That brings me to this: index investing using low-cost, broadly diversified Exchange Traded Funds (ETFs) has emerged to be great way to invest. What’s your take? Do you feel that way?
Yes, for sure Mark.
I’ve invested in many ETFs.
My 1998 book The Wealthy Boomer: Life After Mutual Funds was one of the first Canadian books critical of high-fee funds, and among the alternatives it surveyed was a section on indexing written by a co-author, before ETFs really took off.
Initially my idea personally was to use ETFs to invest where I didn’t have any knowledge: EAFE and Emerging Markets, and small- or mid-cap North American stocks; like you, I figure I can invest directly in the household-name U.S. and Canadian large-caps, dividend payers and FANG stocks (Facebook, Amazon, Netflix, and Google). That early tech career probably influenced me there.
I still use ETFs to drill down on certain sectors where I really don’t know the secondary and tertiary players: cloud stocks, for example, or biotech. And lately, I have started to retrench and invest in the Vanguard asset allocation ETFs in preparation for when I go ga-ga in old age. The ultimate danger is to become a Destroy It Yourself investor and I figure the Vanguard asset allocation ETFs will protect me and my wife from that in old age.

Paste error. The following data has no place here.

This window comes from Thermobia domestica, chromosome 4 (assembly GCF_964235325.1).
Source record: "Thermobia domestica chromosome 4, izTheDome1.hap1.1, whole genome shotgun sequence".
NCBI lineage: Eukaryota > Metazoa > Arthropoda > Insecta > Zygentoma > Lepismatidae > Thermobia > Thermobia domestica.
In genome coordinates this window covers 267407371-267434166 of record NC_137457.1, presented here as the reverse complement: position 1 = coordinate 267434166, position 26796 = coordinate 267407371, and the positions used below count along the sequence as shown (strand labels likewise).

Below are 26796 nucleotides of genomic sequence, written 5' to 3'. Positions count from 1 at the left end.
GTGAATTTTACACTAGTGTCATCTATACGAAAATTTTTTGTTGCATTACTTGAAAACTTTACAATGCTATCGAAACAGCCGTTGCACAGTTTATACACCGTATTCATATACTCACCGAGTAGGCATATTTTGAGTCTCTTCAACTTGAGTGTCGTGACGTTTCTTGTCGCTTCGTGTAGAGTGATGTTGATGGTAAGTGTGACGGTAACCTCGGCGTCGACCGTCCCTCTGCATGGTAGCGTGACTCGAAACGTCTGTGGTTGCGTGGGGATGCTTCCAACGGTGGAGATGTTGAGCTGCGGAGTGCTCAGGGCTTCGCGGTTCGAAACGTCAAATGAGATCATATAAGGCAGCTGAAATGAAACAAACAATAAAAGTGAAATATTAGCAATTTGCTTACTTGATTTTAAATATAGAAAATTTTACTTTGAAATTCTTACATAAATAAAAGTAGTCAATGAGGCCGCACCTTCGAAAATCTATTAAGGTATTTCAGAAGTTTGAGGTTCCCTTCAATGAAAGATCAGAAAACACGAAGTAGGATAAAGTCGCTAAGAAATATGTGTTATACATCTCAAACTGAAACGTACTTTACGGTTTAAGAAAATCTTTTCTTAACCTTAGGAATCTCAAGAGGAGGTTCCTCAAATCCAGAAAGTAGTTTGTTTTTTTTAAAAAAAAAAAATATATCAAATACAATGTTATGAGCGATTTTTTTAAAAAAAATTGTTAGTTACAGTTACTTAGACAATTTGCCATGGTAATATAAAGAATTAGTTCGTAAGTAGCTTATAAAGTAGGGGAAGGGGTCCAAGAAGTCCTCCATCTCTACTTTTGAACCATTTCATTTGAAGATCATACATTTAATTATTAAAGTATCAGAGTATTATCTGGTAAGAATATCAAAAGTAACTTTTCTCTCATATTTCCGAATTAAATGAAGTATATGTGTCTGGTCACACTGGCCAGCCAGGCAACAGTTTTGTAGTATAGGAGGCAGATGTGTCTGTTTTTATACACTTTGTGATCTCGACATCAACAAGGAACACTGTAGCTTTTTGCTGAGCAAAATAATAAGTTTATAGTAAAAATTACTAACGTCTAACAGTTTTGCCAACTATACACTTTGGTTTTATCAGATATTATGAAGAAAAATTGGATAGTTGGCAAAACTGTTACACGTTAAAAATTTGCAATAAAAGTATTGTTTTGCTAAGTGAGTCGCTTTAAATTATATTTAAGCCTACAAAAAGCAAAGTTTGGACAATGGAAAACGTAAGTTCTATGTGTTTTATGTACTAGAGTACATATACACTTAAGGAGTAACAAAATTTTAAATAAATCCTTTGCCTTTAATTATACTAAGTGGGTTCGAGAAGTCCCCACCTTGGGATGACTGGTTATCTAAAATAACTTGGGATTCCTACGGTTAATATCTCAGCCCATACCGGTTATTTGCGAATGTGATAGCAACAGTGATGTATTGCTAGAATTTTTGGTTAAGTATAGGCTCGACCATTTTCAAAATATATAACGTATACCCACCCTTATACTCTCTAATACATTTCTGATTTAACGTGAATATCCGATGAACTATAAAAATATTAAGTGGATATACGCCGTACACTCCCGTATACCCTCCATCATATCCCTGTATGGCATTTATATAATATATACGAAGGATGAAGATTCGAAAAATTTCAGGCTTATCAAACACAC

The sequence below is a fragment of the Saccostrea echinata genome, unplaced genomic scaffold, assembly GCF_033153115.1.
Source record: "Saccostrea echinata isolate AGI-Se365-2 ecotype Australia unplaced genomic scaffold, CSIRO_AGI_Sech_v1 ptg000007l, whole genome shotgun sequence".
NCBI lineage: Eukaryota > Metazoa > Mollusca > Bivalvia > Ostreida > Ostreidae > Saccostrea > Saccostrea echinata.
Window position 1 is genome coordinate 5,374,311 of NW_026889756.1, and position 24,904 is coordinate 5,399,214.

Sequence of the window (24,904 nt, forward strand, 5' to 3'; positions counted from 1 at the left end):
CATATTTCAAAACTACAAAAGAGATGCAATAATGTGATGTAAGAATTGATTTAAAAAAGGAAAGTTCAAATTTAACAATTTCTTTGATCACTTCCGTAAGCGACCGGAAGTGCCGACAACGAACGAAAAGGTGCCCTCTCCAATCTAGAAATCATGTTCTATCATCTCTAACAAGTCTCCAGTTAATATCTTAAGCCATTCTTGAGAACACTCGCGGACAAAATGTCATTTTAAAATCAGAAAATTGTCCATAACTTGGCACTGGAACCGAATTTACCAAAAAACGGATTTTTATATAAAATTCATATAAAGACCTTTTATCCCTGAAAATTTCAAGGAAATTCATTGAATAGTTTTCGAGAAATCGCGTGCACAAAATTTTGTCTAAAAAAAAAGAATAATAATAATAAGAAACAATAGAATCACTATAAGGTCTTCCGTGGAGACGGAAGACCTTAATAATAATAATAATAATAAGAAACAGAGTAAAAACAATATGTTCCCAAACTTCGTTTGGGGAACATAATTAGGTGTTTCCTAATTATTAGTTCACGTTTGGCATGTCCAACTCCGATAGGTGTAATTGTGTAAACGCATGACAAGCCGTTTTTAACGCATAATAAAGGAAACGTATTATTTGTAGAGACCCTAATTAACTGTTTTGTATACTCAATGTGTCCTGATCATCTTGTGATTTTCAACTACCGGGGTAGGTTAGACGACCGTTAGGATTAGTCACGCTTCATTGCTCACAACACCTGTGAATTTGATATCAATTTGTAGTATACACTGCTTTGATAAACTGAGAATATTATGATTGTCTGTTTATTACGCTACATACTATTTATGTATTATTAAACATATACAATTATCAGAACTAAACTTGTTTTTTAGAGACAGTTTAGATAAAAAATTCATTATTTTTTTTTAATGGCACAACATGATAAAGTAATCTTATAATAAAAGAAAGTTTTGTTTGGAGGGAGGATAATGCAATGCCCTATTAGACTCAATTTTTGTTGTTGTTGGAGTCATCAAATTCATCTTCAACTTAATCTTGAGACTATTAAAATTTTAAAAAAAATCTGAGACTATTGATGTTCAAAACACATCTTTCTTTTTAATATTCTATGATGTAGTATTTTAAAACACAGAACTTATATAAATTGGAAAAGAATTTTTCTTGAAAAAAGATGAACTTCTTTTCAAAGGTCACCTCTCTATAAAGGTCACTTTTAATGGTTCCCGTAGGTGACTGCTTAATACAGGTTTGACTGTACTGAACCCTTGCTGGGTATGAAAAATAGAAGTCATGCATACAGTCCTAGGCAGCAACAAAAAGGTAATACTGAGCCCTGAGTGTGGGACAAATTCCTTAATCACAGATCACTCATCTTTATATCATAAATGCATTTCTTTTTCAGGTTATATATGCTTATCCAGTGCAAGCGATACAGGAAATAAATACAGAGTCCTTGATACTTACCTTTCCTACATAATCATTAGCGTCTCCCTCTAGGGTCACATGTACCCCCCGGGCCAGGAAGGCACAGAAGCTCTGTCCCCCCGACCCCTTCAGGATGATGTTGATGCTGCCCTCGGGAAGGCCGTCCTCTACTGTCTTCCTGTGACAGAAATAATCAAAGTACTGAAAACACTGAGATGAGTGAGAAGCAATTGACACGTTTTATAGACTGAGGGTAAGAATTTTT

Jon, you might already know I’m a hybrid investor. That means I invest in many individual dividend paying stocks for income AND I use a few low-cost U.S. ETFs for extra diversification. With all the chatter that dividends do, do not matter and beyond – what are your thoughts given your experiences and what you currently invest in?
In fact, here is one of my recent dividend income updates – highlighting my progression over time thanks to sticking with a plan I believe in.
I use a quite similar hybrid strategy, even though I have a few years on you.
My feeling is you don’t need an ETF to invest in the big Canadian banks or Google, Microsoft, Apple and the like, and you may as well save a bit of management expense ratio there. As I said above, eventually I will fire myself on the individual stock or bond front and rely mostly on asset allocation ETFs and maybe some GICs if they ever start to pay a decent real return.